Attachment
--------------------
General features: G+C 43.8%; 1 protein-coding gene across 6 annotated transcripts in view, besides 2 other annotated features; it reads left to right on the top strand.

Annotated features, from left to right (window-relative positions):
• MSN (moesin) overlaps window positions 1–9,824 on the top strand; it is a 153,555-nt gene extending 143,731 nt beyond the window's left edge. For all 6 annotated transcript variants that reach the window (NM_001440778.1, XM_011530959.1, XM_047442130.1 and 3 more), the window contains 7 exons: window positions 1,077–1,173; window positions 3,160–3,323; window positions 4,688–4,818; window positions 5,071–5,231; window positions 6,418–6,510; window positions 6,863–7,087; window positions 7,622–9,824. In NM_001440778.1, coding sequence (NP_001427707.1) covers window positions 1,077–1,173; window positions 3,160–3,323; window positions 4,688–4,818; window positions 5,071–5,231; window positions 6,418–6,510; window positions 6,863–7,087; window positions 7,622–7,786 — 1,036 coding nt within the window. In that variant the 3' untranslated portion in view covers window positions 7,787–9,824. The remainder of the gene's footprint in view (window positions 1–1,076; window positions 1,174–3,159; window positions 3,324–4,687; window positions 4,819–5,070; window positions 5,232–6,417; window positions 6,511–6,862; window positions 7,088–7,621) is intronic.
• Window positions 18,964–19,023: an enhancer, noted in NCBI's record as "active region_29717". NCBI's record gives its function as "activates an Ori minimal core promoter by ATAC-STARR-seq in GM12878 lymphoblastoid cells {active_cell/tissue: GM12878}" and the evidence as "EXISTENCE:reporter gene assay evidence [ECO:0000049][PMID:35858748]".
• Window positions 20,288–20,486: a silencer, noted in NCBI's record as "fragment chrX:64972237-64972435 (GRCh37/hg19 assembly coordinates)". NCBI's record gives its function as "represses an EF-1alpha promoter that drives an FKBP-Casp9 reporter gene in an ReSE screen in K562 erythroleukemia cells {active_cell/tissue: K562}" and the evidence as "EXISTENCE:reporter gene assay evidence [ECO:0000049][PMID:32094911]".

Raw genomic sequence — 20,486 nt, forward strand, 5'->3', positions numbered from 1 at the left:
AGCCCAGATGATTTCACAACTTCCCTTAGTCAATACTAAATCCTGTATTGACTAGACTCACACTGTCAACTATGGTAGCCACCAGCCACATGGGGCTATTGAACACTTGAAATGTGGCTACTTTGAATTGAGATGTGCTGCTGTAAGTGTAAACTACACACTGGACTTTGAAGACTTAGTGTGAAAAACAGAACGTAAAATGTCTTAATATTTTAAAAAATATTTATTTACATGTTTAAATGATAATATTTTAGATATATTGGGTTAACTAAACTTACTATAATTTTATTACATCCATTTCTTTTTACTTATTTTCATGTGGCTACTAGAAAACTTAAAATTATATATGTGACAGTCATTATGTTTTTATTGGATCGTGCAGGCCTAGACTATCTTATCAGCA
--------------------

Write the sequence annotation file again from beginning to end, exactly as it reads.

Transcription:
General features: G+C 43.8%; 1 protein-coding gene across 6 annotated transcripts in view, besides 2 other annotated features; it reads left to right on the top strand.

Annotated features, from left to right (window-relative positions):
• MSN (moesin) overlaps window positions 1–9,824 on the top strand; it is a 153,555-nt gene extending 143,731 nt beyond the window's left edge. For all 6 annotated transcript variants that reach the window (NM_001440778.1, XM_011530959.1, XM_047442130.1 and 3 more), the window contains 7 exons: window positions 1,077–1,173; window positions 3,160–3,323; window positions 4,688–4,818; window positions 5,071–5,231; window positions 6,418–6,510; window positions 6,863–7,087; window positions 7,622–9,824. In NM_001440778.1, coding sequence (NP_001427707.1) covers window positions 1,077–1,173; window positions 3,160–3,323; window positions 4,688–4,818; window positions 5,071–5,231; window positions 6,418–6,510; window positions 6,863–7,087; window positions 7,622–7,786 — 1,036 coding nt within the window. In that variant the 3' untranslated portion in view covers window positions 7,787–9,824. The remainder of the gene's footprint in view (window positions 1–1,076; window positions 1,174–3,159; window positions 3,324–4,687; window positions 4,819–5,070; window positions 5,232–6,417; window positions 6,511–6,862; window positions 7,088–7,621) is intronic.
• Window positions 18,964–19,023: an enhancer, noted in NCBI's record as "active region_29717". NCBI's record gives its function as "activates an Ori minimal core promoter by ATAC-STARR-seq in GM12878 lymphoblastoid cells {active_cell/tissue: GM12878}" and the evidence as "EXISTENCE:reporter gene assay evidence [ECO:0000049][PMID:35858748]".
• Window positions 20,288–20,486: a silencer, noted in NCBI's record as "fragment chrX:64972237-64972435 (GRCh37/hg19 assembly coordinates)". NCBI's record gives its function as "represses an EF-1alpha promoter that drives an FKBP-Casp9 reporter gene in an ReSE screen in K562 erythroleukemia cells {active_cell/tissue: K562}" and the evidence as "EXISTENCE:reporter gene assay evidence [ECO:0000049][PMID:32094911]".

Raw genomic sequence — 20,486 nt, forward strand, 5'->3', positions numbered from 1 at the left:
AGCCCAGATGATTTCACAACTTCCCTTAGTCAATACTAAATCCTGTATTGACTAGACTCACACTGTCAACTATGGTAGCCACCAGCCACATGGGGCTATTGAACACTTGAAATGTGGCTACTTTGAATTGAGATGTGCTGCTGTAAGTGTAAACTACACACTGGACTTTGAAGACTTAGTGTGAAAAACAGAACGTAAAATGTCTTAATATTTTAAAAAATATTTATTTACATGTTTAAATGATAATATTTTAGATATATTGGGTTAACTAAACTTACTATAATTTTATTACATCCATTTCTTTTTACTTATTTTCATGTGGCTACTAGAAAACTTAAAATTATATATGTGACAGTCATTATGTTTTTATTGGATCGTGCAGGCCTAGACTATCTTATCAGCA